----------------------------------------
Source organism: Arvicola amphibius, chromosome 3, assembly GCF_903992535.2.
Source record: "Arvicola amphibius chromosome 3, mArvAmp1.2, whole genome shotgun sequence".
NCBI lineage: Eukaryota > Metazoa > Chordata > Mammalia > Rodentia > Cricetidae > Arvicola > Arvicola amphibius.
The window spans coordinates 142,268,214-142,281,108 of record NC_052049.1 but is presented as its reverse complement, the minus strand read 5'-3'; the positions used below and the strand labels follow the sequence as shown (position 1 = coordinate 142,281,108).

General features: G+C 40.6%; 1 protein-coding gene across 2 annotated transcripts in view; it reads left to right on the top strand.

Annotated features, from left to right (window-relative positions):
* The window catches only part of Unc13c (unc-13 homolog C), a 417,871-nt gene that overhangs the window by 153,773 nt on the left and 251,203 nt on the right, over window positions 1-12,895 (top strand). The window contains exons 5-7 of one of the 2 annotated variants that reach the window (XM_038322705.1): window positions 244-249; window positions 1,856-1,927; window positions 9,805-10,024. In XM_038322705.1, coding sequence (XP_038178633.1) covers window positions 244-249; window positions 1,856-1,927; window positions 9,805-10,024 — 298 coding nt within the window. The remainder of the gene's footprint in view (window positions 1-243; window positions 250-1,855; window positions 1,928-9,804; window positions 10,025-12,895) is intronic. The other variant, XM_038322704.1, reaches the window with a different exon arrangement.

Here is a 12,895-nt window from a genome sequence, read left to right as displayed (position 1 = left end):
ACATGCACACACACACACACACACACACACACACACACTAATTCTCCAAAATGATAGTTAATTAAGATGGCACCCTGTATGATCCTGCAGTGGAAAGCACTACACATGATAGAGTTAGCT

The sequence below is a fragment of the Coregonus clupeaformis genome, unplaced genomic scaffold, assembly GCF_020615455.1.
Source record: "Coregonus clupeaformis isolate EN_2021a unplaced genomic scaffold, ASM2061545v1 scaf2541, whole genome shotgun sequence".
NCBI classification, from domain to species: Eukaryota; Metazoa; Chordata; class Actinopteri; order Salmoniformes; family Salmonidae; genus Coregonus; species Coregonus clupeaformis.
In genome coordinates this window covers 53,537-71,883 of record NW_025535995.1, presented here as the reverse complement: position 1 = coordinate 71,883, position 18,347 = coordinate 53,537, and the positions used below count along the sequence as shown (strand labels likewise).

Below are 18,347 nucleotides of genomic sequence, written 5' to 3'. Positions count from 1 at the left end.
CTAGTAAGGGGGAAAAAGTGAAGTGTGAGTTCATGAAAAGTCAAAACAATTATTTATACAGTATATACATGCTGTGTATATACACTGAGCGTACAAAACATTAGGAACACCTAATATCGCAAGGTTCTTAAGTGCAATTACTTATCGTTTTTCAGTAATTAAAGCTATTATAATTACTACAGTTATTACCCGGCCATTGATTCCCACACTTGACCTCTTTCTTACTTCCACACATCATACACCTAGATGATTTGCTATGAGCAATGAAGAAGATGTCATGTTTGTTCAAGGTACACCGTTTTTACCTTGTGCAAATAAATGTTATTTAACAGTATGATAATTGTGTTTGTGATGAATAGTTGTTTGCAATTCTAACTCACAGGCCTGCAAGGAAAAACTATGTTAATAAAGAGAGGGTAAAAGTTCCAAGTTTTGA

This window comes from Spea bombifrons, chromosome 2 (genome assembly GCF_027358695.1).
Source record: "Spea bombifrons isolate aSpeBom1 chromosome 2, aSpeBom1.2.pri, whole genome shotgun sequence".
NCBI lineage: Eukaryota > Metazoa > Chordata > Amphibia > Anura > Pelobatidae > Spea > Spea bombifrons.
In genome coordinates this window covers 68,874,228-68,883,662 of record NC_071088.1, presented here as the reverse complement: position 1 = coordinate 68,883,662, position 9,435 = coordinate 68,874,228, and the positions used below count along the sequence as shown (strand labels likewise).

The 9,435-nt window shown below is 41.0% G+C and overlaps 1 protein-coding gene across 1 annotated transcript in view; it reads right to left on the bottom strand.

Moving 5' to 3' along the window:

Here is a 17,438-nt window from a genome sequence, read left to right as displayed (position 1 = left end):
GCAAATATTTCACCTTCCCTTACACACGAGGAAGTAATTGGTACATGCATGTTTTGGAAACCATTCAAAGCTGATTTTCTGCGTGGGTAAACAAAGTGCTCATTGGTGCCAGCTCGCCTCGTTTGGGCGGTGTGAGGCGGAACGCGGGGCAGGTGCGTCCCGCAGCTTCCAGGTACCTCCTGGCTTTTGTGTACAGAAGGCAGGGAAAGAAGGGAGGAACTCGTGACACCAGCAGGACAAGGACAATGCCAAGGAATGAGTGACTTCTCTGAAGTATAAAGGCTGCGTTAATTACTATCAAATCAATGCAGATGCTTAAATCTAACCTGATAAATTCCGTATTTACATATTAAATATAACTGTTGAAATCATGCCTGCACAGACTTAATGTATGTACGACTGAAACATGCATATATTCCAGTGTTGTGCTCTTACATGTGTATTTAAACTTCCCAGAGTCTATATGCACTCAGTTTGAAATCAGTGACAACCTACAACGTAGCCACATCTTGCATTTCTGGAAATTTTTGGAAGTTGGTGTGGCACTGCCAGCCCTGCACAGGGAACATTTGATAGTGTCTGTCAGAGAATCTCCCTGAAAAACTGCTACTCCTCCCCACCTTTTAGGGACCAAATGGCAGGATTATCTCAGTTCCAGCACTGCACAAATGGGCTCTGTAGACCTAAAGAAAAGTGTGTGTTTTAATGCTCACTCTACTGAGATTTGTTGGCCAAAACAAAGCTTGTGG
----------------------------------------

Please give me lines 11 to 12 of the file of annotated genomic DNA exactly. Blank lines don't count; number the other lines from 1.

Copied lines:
Source record: "Coregonus clupeaformis isolate EN_2021a unplaced genomic scaffold, ASM2061545v1 scaf2541, whole genome shotgun sequence".
NCBI classification, from domain to species: Eukaryota; Metazoa; Chordata; class Actinopteri; order Salmoniformes; family Salmonidae; genus Coregonus; species Coregonus clupeaformis.